Chapter #1d - Swallowtail Tales: The Bard's Tale.   Posted by Lunk.Group: 0
 NPC, 1 post
Thu 29 Aug 2013
at 11:22
Chapter #1d - Swallowtail Tales:  The Bard's Tale

Lunk was sad.  He had worked hard through the night.  Gorvi had told him that all the junk needed to be removed from the streets by dawn.  Lunk had done that.  He had worked hard.

But Lunk was so tired after working all night that he had fallen asleep near the Junker’s Edge.  Now he was awake, but no one was around.  Lunk was lonely.

Lunk was a big man.  Standing at least 6’8” and weighing over 300 pounds, he was a truly impressive physical specimen.  Unfortunately, what the gods had given Lunk in terms of physical gifts they had taken from him in mental ones.  He knew he was not very smart.  He knew a lot of people made fun of him for that, even though he was easily the biggest man in Sandpoint.  It made him sad.

Lunk was sad a lot.

Lunk was a gentle man.  He never got mad.  He had been big from childhood, and his late mother feared that his size would land him in prison.  There was little chance of that now.  But every so often Lunk wished he was different.  Smarter.  Better.  Madder.

Lunk heard a noise like a lot of people laughing.  Something tickled in the back of his mind.  He scratched his head and thought hard.  He was cleaning up last night for a reason.  A lot of people were coming into town.

He remembered!  It was the Fall Party!  The biggest Fall Party ever!

Lunk was excited.  He stood up and looked down Junker’s Way.  There were people down near the church.  So many people!  Lunk began walking down the way towards the people.  He wondered how they were going to have the Party with so many people.  It seemed like too many.

That made him sad.

As Lunk approached the huge crowd of people, he saw the most amazing thing that maybe he’d ever seen.  Butterflies!  So many butterflies, flying down the street, through the air, with laughing children chasing them.  Lunk smiled a huge smile.  He liked children’s laughter.  Not the hard laughter of the mean ones who made fun of him.  The pure laughter like that of the children chasing the butterflies.

Lunk reached for a butterfly, but it flew away.

He stood still as butterflies and children swirled around him, wearing the biggest smile he had ever worn.  It was perfect.

Lunk saw a small figure approaching him.  It was his friend Pisca!  He liked Pisca.  Pisca made him laugh in a good way.  She never made fun of him.  She talked to him like he was a smart person.  He liked that.  He waved at her.  “Pisca!  Pisca!  Over here!  Are you going to the Party?”

This message was last updated by the player at 00:56, Fri 06 Sept 2013.

Pisca Neep Freemish
 Gnome Archaeolgist, 13 posts
Thu 29 Aug 2013
at 14:03
Re: Thread #1d - Swallowtail Tales:  The Bard's Tale
The strawberry blonde gnome tipped back her head, and, with a hand to hold onto the big floppy brimmed hat, looked up for any butterflies who might be inclined to light upon a gnome for the few moments requisite to the transfer of good fortune.  The hat, being a hummie hat, was, of course, far too big for her.  Even with the fullness of her hair, the thing just didn't want to stay on very well.  But the hat had once belonged to the Cinderlander before he was killed at the battle of Flameford, and Pisca told herself that a little inconvenience was worth carrying around a little piece of history.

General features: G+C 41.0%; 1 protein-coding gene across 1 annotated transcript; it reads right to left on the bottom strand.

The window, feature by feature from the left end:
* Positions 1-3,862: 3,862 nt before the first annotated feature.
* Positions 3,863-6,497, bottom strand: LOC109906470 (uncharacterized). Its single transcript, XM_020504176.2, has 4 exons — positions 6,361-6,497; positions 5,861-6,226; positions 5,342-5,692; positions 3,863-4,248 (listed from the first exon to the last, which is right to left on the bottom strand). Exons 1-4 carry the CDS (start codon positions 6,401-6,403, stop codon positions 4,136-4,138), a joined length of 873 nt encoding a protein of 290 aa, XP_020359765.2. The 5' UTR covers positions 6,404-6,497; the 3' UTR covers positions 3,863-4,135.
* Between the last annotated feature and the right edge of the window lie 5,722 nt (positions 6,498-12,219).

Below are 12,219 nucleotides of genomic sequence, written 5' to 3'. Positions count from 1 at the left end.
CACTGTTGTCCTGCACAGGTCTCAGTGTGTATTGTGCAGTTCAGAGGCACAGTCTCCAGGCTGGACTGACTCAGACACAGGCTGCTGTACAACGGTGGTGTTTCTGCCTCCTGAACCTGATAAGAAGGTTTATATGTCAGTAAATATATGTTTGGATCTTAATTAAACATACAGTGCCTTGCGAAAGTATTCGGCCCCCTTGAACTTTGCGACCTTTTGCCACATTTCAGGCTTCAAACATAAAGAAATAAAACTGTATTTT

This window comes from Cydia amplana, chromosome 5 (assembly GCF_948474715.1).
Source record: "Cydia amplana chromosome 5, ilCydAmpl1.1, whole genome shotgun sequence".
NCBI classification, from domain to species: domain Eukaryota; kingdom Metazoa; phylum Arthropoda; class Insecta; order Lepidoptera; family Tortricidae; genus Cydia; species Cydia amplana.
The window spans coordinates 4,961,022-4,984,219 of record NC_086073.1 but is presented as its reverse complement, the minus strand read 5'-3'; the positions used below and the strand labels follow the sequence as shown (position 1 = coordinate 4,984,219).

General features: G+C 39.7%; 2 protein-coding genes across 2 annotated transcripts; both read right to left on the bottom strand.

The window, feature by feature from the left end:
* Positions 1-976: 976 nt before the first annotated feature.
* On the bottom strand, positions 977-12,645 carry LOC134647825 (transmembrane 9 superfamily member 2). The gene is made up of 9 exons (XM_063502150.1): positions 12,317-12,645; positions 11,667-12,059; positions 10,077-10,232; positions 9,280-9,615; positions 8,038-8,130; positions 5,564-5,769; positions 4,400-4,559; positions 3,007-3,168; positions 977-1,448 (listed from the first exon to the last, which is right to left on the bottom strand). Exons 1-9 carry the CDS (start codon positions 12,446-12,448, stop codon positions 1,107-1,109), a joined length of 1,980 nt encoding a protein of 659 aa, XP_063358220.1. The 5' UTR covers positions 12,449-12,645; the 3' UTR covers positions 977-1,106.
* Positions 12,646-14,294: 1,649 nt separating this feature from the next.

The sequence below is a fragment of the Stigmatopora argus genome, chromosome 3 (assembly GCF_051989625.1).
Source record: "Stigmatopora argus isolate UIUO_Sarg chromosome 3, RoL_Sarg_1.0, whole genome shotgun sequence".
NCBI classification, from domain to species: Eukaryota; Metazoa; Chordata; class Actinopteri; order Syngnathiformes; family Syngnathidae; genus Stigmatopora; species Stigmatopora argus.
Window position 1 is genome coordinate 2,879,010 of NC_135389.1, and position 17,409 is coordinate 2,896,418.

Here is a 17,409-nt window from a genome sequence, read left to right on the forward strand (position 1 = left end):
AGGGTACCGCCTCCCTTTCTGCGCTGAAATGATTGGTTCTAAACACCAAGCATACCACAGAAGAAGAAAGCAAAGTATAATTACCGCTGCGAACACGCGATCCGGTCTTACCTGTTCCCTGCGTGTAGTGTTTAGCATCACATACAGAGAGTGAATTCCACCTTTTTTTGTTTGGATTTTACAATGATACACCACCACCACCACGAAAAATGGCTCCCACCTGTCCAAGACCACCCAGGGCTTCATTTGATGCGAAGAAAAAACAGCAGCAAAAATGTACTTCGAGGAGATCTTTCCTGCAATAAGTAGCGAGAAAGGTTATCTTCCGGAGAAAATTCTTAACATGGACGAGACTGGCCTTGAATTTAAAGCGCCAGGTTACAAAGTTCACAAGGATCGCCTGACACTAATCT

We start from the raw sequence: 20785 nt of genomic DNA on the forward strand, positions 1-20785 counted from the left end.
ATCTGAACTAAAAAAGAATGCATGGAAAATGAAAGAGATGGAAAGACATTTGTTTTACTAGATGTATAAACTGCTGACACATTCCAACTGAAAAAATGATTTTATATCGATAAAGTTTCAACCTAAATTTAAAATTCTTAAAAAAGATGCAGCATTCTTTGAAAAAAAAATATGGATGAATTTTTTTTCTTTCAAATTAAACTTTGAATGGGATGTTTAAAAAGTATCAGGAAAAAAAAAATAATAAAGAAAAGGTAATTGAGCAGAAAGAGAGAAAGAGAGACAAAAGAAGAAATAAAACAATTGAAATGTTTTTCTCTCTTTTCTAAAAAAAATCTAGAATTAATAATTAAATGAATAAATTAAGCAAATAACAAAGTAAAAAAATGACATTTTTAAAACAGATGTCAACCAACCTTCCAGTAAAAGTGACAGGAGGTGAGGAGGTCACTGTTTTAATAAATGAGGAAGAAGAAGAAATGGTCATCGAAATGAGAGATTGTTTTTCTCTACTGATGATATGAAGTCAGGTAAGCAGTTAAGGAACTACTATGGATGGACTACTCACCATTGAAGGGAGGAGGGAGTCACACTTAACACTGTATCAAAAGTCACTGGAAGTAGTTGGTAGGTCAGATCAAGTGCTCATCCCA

Since leaving Jubrayl's employ, she had opted for the Shoanti look, shedding the colorful Varisian skirts for stylishly slim tan leather leggings, an authentic leather jacket with fringes on the sleeves, and a soft vest of faded crimson, also leather.  All in all, she was pretty happy with the look.  Though, perhaps next week it would have to be river pirates.  Something with a jaunty head scarf.

Glancing into the sky once again, it occurred to the gnome that a right-sized person such as herself would be at a disadvantage among so many overly-large hummies.  The butterflies, as butterflies are wont to do, fly high.  The heads and shoulders of the hummies, being higher up, would be the first places that the butterflies would likely look to for a resting place.  This thought drew a frown to the peach-pink complexion of the gnome, and also served to remind her of how difficult it was to walk amidst a crowd of hummies who never bothered to look down to see the incredibly historical hat that they've just bumped.  Or the bow on her back that they've just jostled.  Or the pack, or the rapier, or the whip, or any of the many things that were hanging off of her person because she didn't have a pony to carry them for her.

Pisca stopped stock still in the middle of the flowing crowd.  She folded her arms across her chest, and her mouth formed into a moue of decided dissatisfaction.  One foot began to tap inside its soft moccasin boot.  "I'm waiting," she said to no one in particular.  but for what or whom was not exactly clear.  To anyone.  Most especially to Pisca herself.